Recall that the logarithmic and exponential functions “undo” each other. This means that logarithms have similar properties to exponents. Some important properties of logarithms are given here. First, the following properties are easy to prove.

For example, [latex]{\mathrm{log}}_{5}1=0[/latex] since [latex]{5}^{0}=1[/latex]. And [latex]{\mathrm{log}}_{5}5=1[/latex] since [latex]{5}^{1}=5[/latex].

Next, we have the inverse property.

For example, to evaluate [latex]\mathrm{log}\left(100\right)[/latex], we can rewrite the logarithm as [latex]{\mathrm{log}}_{10}\left({10}^{2}\right)[/latex], and then apply the inverse property [latex]{\mathrm{log}}_{b}\left({b}^{x}\right)=x[/latex] to get [latex]{\mathrm{log}}_{10}\left({10}^{2}\right)=2[/latex].

To evaluate [latex]{e}^{\mathrm{ln}\left(7\right)}[/latex], we can rewrite the logarithm as [latex]{e}^{{\mathrm{log}}_{e}7}[/latex], and then apply the inverse property [latex]{b}^{{\mathrm{log}}_{b}x}=x[/latex] to get [latex]{e}^{{\mathrm{log}}_{e}7}=7[/latex].

Finally, we have the **one-to-one** property.

We can use the one-to-one property to solve the equation [latex]{\mathrm{log}}_{3}\left(3x\right)={\mathrm{log}}_{3}\left(2x+5\right)[/latex] for *x*. Since the bases are the same, we can apply the one-to-one property by setting the arguments equal and solving for *x*:

But what about the equation [latex]{\mathrm{log}}_{3}\left(3x\right)+{\mathrm{log}}_{3}\left(2x+5\right)=2[/latex]? The one-to-one property does not help us in this instance. Before we can solve an equation like this, we need a method for combining terms on the left side of the equation.

Recall that we use the *product rule of exponents* to combine the product of exponents by adding: [latex]{x}^{a}{x}^{b}={x}^{a+b}[/latex]. We have a similar property for logarithms, called the **product rule for logarithms**, which says that the logarithm of a product is equal to a sum of logarithms. Because logs are exponents, and we multiply like bases, we can add the exponents. We will use the inverse property to derive the product rule below.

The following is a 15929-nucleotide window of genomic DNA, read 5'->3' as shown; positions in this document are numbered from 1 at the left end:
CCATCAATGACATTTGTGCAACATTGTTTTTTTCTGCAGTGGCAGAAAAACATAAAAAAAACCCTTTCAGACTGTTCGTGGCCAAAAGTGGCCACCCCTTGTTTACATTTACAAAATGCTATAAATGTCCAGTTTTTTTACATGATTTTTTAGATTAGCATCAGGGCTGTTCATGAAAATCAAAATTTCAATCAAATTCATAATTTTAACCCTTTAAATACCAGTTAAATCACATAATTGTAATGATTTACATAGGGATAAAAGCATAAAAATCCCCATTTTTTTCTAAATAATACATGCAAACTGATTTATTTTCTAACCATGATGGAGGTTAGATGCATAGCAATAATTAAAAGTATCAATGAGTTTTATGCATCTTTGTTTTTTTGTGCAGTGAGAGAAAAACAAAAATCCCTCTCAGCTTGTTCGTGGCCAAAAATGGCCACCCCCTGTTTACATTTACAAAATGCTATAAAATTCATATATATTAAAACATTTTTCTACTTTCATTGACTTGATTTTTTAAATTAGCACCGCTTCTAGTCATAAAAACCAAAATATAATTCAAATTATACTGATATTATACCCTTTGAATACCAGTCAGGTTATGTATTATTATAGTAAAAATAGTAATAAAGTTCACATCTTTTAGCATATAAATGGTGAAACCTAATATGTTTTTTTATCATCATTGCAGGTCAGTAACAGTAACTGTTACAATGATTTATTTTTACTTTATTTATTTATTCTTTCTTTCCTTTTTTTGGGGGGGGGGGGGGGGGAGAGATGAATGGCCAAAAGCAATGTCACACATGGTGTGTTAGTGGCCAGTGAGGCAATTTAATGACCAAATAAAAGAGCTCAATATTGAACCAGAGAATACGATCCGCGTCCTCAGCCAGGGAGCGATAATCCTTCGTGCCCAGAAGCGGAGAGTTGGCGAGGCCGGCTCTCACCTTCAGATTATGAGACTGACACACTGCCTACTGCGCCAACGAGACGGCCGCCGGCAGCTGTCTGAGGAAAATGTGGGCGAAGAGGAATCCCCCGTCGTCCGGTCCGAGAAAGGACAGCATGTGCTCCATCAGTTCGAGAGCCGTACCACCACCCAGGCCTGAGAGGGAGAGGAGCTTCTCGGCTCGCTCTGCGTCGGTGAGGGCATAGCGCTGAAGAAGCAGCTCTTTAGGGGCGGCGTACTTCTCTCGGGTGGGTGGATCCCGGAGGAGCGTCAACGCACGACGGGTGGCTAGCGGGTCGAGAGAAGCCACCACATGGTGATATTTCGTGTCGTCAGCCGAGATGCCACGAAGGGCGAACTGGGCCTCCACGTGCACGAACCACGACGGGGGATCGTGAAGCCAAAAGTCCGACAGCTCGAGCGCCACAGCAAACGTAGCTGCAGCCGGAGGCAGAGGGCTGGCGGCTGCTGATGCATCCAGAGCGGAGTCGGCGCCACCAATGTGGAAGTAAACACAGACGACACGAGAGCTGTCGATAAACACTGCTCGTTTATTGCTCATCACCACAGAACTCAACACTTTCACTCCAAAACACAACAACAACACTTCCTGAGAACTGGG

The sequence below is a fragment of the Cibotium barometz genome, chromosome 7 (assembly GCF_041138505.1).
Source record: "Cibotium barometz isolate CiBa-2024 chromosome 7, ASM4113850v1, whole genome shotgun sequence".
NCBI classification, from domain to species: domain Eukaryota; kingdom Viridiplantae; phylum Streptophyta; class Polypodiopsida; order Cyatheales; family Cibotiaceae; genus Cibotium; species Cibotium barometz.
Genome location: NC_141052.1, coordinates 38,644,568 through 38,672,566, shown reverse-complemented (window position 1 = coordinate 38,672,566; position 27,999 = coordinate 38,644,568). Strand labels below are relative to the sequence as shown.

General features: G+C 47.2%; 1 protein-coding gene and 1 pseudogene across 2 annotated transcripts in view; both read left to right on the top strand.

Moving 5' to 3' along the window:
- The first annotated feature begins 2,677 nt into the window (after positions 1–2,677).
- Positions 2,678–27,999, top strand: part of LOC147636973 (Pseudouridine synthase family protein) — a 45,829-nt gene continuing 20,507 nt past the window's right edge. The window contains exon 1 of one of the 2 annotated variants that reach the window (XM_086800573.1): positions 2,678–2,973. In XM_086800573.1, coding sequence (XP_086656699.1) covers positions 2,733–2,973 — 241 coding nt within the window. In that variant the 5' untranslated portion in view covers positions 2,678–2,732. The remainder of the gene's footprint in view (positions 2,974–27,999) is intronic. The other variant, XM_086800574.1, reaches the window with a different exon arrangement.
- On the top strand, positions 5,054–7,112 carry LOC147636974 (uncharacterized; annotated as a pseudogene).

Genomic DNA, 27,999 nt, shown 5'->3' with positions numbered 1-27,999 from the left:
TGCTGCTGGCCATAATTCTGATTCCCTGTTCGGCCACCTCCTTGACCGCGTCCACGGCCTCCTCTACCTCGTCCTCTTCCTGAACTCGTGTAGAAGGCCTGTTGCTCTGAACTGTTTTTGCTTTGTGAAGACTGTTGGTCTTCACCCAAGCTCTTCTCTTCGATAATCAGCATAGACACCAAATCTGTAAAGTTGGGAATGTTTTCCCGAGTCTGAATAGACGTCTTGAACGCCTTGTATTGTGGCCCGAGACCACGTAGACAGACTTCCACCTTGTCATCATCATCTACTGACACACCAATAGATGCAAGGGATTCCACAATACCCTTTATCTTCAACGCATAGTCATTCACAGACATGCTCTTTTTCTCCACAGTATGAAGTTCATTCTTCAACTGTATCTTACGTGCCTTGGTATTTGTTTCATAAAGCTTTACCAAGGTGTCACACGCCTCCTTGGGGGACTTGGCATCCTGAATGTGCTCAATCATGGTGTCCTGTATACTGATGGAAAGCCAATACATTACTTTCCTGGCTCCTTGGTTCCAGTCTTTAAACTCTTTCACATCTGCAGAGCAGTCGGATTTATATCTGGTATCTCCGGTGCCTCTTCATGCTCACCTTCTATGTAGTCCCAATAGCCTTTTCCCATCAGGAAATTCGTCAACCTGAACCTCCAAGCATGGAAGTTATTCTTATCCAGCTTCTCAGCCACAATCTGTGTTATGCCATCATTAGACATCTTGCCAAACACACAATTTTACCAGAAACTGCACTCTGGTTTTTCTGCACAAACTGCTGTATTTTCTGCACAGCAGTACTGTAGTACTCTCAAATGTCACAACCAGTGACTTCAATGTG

Given any real number *x* and positive real numbers *M*, *N*, and *b*, where [latex]b\ne 1[/latex], we will show

Let [latex]m={\mathrm{log}}_{b}M[/latex] and [latex]n={\mathrm{log}}_{b}N[/latex]. In exponential form, these equations are [latex]{b}^{m}=M[/latex] and [latex]{b}^{n}=N[/latex]. It follows that

Note that repeated applications of the product rule for logarithms allow us to simplify the logarithm of the product of any number of factors. For example, consider [latex]{\mathrm{log}}_{b}\left(wxyz\right)[/latex]. Using the product rule for logarithms, we can rewrite this logarithm of a product as the sum of logarithms of its factors:

### A General Note: The Product Rule for Logarithms

The **product rule for logarithms** can be used to simplify a logarithm of a product by rewriting it as a sum of individual logarithms.

### How To: Given the logarithm of a product, use the product rule of logarithms to write an equivalent sum of logarithms.

- Factor the argument completely, expressing each whole number factor as a product of primes.
- Write the equivalent expression by summing the logarithms of each factor.

### Example 1: Using the Product Rule for Logarithms

Expand [latex]{\mathrm{log}}_{3}\left(30x\left(3x+4\right)\right)[/latex].

### Solution

We begin by factoring the argument completely, expressing 30 as a product of primes.

Next we write the equivalent equation by summing the logarithms of each factor.